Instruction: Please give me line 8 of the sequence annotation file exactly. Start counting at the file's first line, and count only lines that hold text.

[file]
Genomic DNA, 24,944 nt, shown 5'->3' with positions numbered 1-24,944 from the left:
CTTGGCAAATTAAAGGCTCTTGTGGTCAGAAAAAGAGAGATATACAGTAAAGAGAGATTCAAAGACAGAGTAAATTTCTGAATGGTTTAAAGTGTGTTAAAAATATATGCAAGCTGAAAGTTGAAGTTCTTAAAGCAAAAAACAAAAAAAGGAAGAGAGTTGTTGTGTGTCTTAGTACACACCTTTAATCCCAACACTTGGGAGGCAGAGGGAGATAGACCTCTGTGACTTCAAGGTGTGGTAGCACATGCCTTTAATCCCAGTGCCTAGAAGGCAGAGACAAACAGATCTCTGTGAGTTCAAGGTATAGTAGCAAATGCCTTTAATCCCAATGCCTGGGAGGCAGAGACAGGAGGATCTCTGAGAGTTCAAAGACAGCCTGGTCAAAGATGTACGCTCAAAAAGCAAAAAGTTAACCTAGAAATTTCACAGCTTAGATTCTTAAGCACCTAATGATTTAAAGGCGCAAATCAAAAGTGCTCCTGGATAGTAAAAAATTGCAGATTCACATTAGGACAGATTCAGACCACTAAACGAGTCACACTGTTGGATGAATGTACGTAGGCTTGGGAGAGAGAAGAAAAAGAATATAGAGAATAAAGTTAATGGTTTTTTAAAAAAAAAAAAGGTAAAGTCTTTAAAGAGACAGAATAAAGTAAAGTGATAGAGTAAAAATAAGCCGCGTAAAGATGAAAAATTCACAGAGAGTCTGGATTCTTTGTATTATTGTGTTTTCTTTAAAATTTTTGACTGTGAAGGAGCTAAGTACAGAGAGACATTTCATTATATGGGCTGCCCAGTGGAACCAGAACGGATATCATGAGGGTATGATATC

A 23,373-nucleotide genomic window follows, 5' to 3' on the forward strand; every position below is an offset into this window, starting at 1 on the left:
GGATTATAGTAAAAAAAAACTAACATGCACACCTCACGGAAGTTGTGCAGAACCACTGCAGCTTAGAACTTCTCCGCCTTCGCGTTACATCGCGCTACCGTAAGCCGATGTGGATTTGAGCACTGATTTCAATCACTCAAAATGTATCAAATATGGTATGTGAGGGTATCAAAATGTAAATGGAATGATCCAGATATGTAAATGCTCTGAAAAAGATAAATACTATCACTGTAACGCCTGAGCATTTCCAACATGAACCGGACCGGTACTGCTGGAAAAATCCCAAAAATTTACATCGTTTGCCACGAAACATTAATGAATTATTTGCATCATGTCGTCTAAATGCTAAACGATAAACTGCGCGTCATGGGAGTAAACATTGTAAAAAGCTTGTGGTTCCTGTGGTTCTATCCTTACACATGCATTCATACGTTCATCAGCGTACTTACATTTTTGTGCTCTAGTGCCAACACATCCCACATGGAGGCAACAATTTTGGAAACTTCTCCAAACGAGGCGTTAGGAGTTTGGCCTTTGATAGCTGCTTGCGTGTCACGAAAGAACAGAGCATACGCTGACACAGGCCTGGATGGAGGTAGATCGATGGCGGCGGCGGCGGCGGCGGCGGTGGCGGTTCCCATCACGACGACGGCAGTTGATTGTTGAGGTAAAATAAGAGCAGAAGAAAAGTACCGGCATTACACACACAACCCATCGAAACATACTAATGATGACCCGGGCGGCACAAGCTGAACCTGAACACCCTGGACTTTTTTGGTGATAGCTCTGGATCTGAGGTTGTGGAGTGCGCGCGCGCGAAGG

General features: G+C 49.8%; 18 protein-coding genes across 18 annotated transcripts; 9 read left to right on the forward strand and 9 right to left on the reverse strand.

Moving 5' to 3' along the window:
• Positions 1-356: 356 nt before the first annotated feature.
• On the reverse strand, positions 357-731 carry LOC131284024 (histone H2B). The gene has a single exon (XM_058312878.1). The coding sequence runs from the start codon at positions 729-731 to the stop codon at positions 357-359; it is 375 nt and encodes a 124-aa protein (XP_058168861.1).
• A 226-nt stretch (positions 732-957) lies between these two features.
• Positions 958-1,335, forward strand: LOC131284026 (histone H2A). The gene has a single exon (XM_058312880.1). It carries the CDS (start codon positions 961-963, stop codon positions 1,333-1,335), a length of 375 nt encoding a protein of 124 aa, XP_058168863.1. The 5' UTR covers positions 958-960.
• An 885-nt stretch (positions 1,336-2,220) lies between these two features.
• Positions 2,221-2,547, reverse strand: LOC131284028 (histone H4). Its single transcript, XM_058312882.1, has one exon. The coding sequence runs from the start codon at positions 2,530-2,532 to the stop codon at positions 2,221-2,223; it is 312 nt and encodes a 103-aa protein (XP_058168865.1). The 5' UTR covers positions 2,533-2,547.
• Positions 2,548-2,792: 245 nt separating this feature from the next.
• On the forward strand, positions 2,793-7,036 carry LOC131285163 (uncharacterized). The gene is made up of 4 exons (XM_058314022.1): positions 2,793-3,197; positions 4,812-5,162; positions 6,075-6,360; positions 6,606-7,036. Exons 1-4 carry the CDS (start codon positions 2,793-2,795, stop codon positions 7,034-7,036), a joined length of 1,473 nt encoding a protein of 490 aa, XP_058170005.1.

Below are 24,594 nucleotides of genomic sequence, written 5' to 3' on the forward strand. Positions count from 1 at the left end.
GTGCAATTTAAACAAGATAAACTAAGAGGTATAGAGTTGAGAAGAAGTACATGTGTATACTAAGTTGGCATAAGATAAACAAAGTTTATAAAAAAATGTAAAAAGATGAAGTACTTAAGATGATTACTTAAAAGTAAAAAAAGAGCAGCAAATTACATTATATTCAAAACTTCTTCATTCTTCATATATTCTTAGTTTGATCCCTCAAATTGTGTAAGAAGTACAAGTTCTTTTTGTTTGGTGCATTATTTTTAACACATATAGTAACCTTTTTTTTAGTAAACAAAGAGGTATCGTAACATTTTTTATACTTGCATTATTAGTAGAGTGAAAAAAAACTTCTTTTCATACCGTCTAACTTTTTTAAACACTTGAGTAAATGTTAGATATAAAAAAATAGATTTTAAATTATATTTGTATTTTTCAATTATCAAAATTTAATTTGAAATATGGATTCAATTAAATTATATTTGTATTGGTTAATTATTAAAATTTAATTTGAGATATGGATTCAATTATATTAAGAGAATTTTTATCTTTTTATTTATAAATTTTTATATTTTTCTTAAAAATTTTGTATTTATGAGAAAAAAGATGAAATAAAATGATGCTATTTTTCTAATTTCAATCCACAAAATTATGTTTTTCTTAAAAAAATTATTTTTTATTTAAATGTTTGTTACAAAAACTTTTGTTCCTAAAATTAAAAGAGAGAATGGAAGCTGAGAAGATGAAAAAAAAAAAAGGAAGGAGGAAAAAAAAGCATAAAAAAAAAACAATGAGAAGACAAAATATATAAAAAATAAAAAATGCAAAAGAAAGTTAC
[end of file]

• On the reverse strand, positions 357-731 carry LOC131284024 (histone H2B). The gene has a single exon (XM_058312878.1). The coding sequence runs from the start codon at positions 729-731 to the stop codon at positions 357-359; it is 375 nt and encodes a 124-aa protein (XP_058168861.1).